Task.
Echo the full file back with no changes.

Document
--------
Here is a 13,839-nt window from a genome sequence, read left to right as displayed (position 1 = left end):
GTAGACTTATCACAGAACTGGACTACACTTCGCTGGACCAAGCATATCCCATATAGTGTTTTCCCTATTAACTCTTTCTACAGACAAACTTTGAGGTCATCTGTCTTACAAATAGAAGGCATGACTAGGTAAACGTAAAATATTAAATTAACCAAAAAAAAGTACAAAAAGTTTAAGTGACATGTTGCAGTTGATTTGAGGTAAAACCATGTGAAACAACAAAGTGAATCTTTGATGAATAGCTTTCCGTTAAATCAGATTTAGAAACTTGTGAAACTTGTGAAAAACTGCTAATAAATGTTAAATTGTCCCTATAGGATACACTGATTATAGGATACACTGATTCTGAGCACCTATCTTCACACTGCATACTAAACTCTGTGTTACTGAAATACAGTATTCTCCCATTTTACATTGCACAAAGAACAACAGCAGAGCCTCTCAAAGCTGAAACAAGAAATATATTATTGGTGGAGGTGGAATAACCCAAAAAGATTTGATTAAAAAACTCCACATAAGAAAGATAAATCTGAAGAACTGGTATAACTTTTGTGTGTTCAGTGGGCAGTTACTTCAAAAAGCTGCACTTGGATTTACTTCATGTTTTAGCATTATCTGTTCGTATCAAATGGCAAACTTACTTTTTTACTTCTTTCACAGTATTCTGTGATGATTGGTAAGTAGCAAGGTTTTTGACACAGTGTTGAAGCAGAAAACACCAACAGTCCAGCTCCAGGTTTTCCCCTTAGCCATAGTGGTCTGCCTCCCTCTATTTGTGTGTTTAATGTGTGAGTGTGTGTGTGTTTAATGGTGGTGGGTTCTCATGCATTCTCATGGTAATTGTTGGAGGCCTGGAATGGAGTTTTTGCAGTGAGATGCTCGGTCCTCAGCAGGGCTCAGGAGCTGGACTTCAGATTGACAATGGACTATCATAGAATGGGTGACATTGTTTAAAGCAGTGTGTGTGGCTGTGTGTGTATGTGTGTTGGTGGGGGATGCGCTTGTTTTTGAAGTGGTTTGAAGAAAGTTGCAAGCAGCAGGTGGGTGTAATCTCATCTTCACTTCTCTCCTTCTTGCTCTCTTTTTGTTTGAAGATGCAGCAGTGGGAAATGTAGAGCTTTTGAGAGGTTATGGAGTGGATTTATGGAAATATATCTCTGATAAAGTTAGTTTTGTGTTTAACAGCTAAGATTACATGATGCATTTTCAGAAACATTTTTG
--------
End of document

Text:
Here is a 13,839-nt window from a genome sequence, read left to right as displayed (position 1 = left end):
GTAGACTTATCACAGAACTGGACTACACTTCGCTGGACCAAGCATATCCCATATAGTGTTTTCCCTATTAACTCTTTCTACAGACAAACTTTGAGGTCATCTGTCTTACAAATAGAAGGCATGACTAGGTAAACGTAAAATATTAAATTAACCAAAAAAAAGTACAAAAAGTTTAAGTGACATGTTGCAGTTGATTTGAGGTAAAACCATGTGAAACAACAAAGTGAATCTTTGATGAATAGCTTTCCGTTAAATCAGATTTAGAAACTTGTGAAACTTGTGAAAAACTGCTAATAAATGTTAAATTGTCCCTATAGGATACACTGATTATAGGATACACTGATTCTGAGCACCTATCTTCACACTGCATACTAAACTCTGTGTTACTGAAATACAGTATTCTCCCATTTTACATTGCACAAAGAACAACAGCAGAGCCTCTCAAAGCTGAAACAAGAAATATATTATTGGTGGAGGTGGAATAACCCAAAAAGATTTGATTAAAAAACTCCACATAAGAAAGATAAATCTGAAGAACTGGTATAACTTTTGTGTGTTCAGTGGGCAGTTACTTCAAAAAGCTGCACTTGGATTTACTTCATGTTTTAGCATTATCTGTTCGTATCAAATGGCAAACTTACTTTTTTACTTCTTTCACAGTATTCTGTGATGATTGGTAAGTAGCAAGGTTTTTGACACAGTGTTGAAGCAGAAAACACCAACAGTCCAGCTCCAGGTTTTCCCCTTAGCCATAGTGGTCTGCCTCCCTCTATTTGTGTGTTTAATGTGTGAGTGTGTGTGTGTTTAATGGTGGTGGGTTCTCATGCATTCTCATGGTAATTGTTGGAGGCCTGGAATGGAGTTTTTGCAGTGAGATGCTCGGTCCTCAGCAGGGCTCAGGAGCTGGACTTCAGATTGACAATGGACTATCATAGAATGGGTGACATTGTTTAAAGCAGTGTGTGTGGCTGTGTGTGTATGTGTGTTGGTGGGGGATGCGCTTGTTTTTGAAGTGGTTTGAAGAAAGTTGCAAGCAGCAGGTGGGTGTAATCTCATCTTCACTTCTCTCCTTCTTGCTCTCTTTTTGTTTGAAGATGCAGCAGTGGGAAATGTAGAGCTTTTGAGAGGTTATGGAGTGGATTTATGGAAATATATCTCTGATAAAGTTAGTTTTGTGTTTAACAGCTAAGATTACATGATGCATTTTCAGAAACATTTTTG